The CPU speed is a Frequency! measured in Hz, or kHz (kilohertz, 10^3 Hz), MHz (megahertz, 10^6 Hz), GHz (gigahertz, 10^9 Hz) & THz (terahertz, 10^12 Hz) (thanks wiki). (Hertz not the car place, but rather cycles per second) now in order to have a CPU operate at a frequency and be stable enough for use we have to match a voltage (voltage is acts as the stabilizer for the CPU speed) to carry the signal through the CPU and successfully compute and output information. Intel does a good job of this when developing faster chips they spend a great deal of resources finding the optimal voltage for a set frequency by testing possible environmental temperatures (home, office, server room....) so if we are to increase the frequency of a CPU we need to in crease the voltage to stabilize the faster signal but with the increase in voltage we have an increase of heat in the CPU and heat will destabilize the CPU with electron migration. when you double the Voltage of a CPU you quadruple the heat generated.

    This is where the LN2 comes into play, If we want a speed of 8GHz or 266% of the stock 3GHz we need a lot of voltage. and to prevent the CPU from heating up and causing electron migration we cool it to about -150c (LN2 is -196c) this allows the CPU to operate with less electrical resistance and hopefully prevent migration when running such a high voltage like 1.9 Volts.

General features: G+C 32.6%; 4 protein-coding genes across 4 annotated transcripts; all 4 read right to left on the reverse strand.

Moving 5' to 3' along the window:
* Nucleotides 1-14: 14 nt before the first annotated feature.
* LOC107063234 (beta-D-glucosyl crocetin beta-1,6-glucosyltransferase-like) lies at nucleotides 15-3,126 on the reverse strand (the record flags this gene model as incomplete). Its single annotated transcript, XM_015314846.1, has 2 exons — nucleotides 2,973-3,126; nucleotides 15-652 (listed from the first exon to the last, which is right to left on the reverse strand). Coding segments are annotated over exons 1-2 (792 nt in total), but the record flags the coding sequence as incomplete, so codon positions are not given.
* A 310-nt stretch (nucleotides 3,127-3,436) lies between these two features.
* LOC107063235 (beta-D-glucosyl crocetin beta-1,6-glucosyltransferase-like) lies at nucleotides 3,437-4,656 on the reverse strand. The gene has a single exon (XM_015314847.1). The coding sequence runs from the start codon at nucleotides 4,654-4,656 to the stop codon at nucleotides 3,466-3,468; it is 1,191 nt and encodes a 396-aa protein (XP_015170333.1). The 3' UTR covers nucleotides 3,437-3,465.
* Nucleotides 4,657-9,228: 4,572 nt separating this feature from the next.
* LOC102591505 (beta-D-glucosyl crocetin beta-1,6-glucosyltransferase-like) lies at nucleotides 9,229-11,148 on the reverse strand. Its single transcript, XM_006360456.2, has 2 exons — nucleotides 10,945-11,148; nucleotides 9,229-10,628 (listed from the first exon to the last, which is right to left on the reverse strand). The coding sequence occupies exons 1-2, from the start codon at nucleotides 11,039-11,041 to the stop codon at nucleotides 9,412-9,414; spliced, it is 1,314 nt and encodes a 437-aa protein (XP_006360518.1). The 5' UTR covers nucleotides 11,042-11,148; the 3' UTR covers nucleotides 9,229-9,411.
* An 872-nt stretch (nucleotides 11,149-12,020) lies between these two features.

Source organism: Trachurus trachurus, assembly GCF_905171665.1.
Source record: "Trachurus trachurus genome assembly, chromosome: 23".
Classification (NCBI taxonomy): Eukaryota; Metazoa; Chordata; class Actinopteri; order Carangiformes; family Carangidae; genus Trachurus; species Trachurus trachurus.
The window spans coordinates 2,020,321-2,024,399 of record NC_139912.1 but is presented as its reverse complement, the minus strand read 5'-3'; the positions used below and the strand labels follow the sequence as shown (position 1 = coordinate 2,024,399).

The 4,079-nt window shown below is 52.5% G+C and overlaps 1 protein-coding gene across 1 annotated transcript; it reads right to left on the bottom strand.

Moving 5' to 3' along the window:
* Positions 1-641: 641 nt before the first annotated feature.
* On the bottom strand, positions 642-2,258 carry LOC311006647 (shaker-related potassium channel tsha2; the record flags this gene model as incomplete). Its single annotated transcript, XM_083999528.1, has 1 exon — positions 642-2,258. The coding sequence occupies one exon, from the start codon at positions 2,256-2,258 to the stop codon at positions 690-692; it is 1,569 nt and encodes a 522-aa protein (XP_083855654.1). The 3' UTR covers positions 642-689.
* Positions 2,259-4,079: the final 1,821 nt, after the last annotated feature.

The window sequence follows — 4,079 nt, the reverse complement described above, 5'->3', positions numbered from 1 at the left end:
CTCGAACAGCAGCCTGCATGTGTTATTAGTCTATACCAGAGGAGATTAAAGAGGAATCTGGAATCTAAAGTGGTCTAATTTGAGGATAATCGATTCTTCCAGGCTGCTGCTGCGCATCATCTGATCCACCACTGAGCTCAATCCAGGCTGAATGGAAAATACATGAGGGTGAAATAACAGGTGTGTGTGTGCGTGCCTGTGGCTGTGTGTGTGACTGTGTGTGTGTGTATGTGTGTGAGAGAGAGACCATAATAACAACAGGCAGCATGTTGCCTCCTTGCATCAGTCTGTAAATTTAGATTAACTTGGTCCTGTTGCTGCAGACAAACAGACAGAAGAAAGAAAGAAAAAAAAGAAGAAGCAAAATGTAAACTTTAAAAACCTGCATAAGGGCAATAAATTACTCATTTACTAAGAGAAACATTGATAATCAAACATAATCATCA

The colder you can get the CPU the more voltage it can take allowing a higher clock frequency.
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    Quote Originally Posted by TheKarmakazi View Post
    A very cool idea. Im no engineer or guru by any means, but I also thought that extreme cold limited electron migration.



    AMD sweetspot is 1°K

    below 17K silicon starts to become a superconductor, So i would say to have an effective cooling solution/overclock around 17K would be prime
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    I wrote this on another forum a while ago, an extremely rough conceptual overview relating temperatures and voltage to the rise and fall times of transistors charging and discharging the parasitic capacitances at a given node. The standard model is to approximate a transistor as a resistor and a capacitor. This resistivity is inversely proportional to electronic mobilty, D*q/KT, where D and K are physical constant, q is electronic charge and T is of course temperature. So, in a nutshell, lower temperatures -> lower resistivity -> quicker charging/discharging of capacitances -> lesser delay in producing a "1" or "0" -> higher stable frequency.
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    Great info V2-V3 & Gautam !